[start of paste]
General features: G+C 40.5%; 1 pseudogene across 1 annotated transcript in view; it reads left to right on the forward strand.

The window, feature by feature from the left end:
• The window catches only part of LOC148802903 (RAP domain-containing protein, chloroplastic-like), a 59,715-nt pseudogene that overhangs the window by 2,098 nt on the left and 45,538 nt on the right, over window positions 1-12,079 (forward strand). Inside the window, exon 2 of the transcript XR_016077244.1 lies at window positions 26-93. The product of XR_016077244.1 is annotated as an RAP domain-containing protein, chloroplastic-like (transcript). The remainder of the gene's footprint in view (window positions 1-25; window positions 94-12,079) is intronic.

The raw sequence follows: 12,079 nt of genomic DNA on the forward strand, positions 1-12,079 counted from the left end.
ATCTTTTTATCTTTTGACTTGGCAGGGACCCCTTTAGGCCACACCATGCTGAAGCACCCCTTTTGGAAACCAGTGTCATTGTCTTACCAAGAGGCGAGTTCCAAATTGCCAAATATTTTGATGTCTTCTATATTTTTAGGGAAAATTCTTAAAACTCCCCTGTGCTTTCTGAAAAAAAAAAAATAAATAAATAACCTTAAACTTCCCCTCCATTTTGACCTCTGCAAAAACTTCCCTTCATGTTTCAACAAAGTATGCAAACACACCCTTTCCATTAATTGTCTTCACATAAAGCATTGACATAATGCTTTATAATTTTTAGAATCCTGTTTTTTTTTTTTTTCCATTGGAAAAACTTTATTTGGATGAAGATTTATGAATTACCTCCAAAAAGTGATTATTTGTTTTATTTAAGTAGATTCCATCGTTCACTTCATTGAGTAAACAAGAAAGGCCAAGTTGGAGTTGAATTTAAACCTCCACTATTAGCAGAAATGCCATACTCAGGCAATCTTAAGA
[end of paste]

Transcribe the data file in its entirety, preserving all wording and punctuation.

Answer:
General features: G+C 40.5%; 1 pseudogene across 1 annotated transcript in view; it reads left to right on the forward strand.

The window, feature by feature from the left end:
• The window catches only part of LOC148802903 (RAP domain-containing protein, chloroplastic-like), a 59,715-nt pseudogene that overhangs the window by 2,098 nt on the left and 45,538 nt on the right, over window positions 1-12,079 (forward strand). Inside the window, exon 2 of the transcript XR_016077244.1 lies at window positions 26-93. The product of XR_016077244.1 is annotated as an RAP domain-containing protein, chloroplastic-like (transcript). The remainder of the gene's footprint in view (window positions 1-25; window positions 94-12,079) is intronic.

The raw sequence follows: 12,079 nt of genomic DNA on the forward strand, positions 1-12,079 counted from the left end.
ATCTTTTTATCTTTTGACTTGGCAGGGACCCCTTTAGGCCACACCATGCTGAAGCACCCCTTTTGGAAACCAGTGTCATTGTCTTACCAAGAGGCGAGTTCCAAATTGCCAAATATTTTGATGTCTTCTATATTTTTAGGGAAAATTCTTAAAACTCCCCTGTGCTTTCTGAAAAAAAAAAAATAAATAAATAACCTTAAACTTCCCCTCCATTTTGACCTCTGCAAAAACTTCCCTTCATGTTTCAACAAAGTATGCAAACACACCCTTTCCATTAATTGTCTTCACATAAAGCATTGACATAATGCTTTATAATTTTTAGAATCCTGTTTTTTTTTTTTTTCCATTGGAAAAACTTTATTTGGATGAAGATTTATGAATTACCTCCAAAAAGTGATTATTTGTTTTATTTAAGTAGATTCCATCGTTCACTTCATTGAGTAAACAAGAAAGGCCAAGTTGGAGTTGAATTTAAACCTCCACTATTAGCAGAAATGCCATACTCAGGCAATCTTAAGA